She made an attempt at a smile, pointed to the right, out of the ward doors. ‘It’s not much but it’s better than nothing. You haven’t eaten, have you?’ I shook my head. I felt sick. ‘It’ll close soon. I’ll come and get you if anything happens.’ She gave my shoulder a pat. ‘Go while you can.’ I tensed, ready to fight, then tilted and saw her face. Her eyes were kind.

I heaved myself to my feet, swayed and she took my elbow to steady me. ‘Try to have something. You’ve got to keep your strength up.’ She paused, considering. ‘You might be here all night.’ The café wasn’t much, she was right. A sprinkling of a dozen plastic-topped tables with hard chairs and a counter selling tea and coffee, sandwiches and panini, bars of chocolate and crisps. The tables were deserted and the whole place felt forlorn, as desolate as a motorway service station at three in the morning. I bought a bottle of fizzy water and settled in a corner, rested my head against the cold, whitewashed wall and closed my eyes. ‘Are you Gracie’s mum?’ A gentle male voice.

I opened my eyes, sat up at once. ‘What’s happened?’ He smiled, put out a hand to calm me. ‘Nothing. I’m sorry. I didn’t mean to startle you.’ He was tall with floppy dark hair and wore a grey cashmere coat. He was carrying a coffee in a takeaway cup and had a newspaper tucked under his arm. The Daily Telegraph. ‘May I?’ He nodded to the chair opposite mine. I shrugged.

What did it matter? What did anything matter apart from you? ‘Matthew Aster. I’m in paediatrics. Just coming off shift.’ I looked more closely. He looked about forty-five, perhaps a little older. His skin had a lined, lived-in look as if his life had been more interesting than easy. His eyes were intelligent and thoughtful and they were searching mine, waiting. ‘You’re a doctor? Are you treating Gracie?’ ‘Not exactly but we’re a small team here. We talk. I saw you in IC earlier.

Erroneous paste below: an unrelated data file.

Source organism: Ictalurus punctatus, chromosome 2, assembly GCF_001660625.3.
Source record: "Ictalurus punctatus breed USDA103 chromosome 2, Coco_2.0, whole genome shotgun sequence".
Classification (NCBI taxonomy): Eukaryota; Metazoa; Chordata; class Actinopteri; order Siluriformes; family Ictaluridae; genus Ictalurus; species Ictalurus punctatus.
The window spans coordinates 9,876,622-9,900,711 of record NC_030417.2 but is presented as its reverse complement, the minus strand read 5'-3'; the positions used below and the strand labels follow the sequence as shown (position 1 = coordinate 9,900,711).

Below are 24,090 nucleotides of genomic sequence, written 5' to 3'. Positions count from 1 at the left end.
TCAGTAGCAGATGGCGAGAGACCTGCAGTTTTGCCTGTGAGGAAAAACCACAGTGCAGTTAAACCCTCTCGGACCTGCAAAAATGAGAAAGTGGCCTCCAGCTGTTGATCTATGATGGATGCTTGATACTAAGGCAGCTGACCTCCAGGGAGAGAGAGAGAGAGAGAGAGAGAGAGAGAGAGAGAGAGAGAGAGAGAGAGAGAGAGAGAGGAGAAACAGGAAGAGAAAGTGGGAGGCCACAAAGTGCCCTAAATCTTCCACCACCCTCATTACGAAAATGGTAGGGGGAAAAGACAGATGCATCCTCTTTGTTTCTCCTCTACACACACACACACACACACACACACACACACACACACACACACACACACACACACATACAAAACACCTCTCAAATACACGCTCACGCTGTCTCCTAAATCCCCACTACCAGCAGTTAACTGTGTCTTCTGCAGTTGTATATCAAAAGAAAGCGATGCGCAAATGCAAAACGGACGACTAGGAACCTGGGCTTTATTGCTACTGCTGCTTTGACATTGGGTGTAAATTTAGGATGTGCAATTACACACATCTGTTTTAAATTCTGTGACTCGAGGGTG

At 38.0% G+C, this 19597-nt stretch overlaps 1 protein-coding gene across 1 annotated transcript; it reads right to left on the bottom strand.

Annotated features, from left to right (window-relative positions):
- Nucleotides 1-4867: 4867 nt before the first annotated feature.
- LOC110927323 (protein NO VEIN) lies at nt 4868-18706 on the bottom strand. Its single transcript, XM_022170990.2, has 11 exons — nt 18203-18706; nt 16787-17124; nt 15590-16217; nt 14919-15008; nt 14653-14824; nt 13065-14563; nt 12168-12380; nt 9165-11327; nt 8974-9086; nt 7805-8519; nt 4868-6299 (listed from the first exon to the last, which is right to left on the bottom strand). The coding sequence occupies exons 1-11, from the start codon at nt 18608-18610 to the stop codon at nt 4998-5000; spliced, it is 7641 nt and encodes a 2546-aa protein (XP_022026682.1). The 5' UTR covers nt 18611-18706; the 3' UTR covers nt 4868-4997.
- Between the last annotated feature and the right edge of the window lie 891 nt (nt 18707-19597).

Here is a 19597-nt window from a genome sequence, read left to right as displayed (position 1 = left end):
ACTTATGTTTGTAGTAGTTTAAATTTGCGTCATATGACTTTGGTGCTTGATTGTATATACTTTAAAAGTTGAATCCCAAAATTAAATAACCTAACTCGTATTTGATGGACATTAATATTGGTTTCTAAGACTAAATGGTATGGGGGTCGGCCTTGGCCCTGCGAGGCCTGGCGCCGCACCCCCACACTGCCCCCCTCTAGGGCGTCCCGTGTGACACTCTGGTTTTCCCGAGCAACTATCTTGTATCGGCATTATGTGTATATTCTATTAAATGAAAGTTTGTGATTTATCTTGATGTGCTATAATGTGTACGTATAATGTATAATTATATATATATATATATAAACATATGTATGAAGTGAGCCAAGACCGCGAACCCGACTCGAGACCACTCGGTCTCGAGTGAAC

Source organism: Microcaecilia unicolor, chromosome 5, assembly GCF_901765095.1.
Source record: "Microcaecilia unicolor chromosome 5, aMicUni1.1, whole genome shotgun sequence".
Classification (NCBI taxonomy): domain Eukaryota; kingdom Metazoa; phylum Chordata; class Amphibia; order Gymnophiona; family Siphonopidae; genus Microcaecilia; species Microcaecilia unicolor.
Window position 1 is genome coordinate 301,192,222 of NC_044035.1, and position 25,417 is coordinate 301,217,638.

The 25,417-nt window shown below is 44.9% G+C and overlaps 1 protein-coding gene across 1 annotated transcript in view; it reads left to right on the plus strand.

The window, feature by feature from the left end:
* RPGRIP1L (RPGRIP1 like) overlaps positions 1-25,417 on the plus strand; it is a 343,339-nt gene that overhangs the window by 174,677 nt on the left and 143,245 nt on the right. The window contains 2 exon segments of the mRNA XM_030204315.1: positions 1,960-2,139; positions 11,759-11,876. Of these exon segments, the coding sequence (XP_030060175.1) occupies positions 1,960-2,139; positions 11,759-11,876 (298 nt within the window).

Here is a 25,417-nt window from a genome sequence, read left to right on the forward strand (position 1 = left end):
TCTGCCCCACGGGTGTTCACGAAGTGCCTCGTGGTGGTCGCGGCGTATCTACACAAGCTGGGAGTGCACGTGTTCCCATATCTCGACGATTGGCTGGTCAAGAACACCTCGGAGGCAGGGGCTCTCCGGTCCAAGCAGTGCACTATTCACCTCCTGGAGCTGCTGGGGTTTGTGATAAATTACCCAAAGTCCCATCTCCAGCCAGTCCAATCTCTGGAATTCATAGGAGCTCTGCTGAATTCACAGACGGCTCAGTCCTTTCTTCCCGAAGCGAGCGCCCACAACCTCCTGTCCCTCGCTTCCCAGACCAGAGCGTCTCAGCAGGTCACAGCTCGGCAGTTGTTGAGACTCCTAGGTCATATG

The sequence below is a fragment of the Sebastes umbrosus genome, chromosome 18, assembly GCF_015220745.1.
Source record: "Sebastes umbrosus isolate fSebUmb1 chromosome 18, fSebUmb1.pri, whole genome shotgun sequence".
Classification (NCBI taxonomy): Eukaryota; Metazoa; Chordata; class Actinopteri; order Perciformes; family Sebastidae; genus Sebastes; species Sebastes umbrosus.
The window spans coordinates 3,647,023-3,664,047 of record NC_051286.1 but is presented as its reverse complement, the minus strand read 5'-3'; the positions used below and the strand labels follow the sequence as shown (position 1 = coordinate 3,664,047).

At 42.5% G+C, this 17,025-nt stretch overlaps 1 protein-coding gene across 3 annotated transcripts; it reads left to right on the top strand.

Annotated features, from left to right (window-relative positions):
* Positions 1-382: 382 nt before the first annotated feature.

’ He shuffled his feet. They stuck out from under the table. Black lace-ups, neatly polished. ‘I’m sorry. Not an easy time.’ He set the newspaper down on the table. There was a picture of the Royals on the front page, a smiling Charles and Camilla on their travels. I’d seen it on the newsstand as I went into the supermarket all that time ago. An image from another lifetime. He gestured to the water.

‘Is that all you’re having? Can I buy you something?’ I shook my head. ‘I’m fine. Really.’ He pulled a Kit Kat out of his pocket, snapped it in two, set one stick in front of me and unwrapped the other, then ate it, sipping his coffee after each bite. I peeled off the silver paper and nibbled the chocolate. The sweetness was cloying. I put it down. ‘Will she be alright?’ He narrowed his eyes. I wondered what the officious young doctor had told him about me. The mother’s difficult.

Rude. No wonder the husband strayed. ‘It’s too early to know,’ he said carefully. ‘But she’s doing well. No sign of complications, so far. That’s very positive.’ He hesitated. ‘One step at a time.’ I sipped my water and looked past him into the drab hospital corridor. A stout woman was shuffling down towards the toilets on a walking frame, her head craning forward, her legs swollen.

‘This can’t be happening.’ I spoke almost to myself. ‘She’s only three. I just want to take her home.’ He reached forward and briefly covered my hand. His fingers were strong and warm with curling black hair above the knuckles. I thought of the way Richard had pulled his hand from mine and how comforting it felt to be touched, even for a moment. I swallowed, trying not to cry. ‘She’s everything to me. Gracie.

I’d do anything. If she needs, you know, organs, she can have mine.’ He nodded. ‘I know. I’m afraid it’s not that simple.’ The woman at the counter started to pack away the crisps and chocolate into cardboard boxes. He crossed to her, took one of the few remaining sandwiches from the fridge and bought it, then came back to me and set it on the table. ‘Just in case. It might be a long night.’ He reached into his coat pocket and took out a pen, scrawled ‘Matt’ on the top of the newspaper, along with a mobile phone number, and tore it off.

‘If you have any questions. Or if you just need to talk. Any time.’ He picked up his newspaper, nodded to me as if something unspoken had been agreed between us and turned away with a swish of his coat. He had a long, confident stride and a broad back. I stared after him down the corridor long after he had disappeared from sight.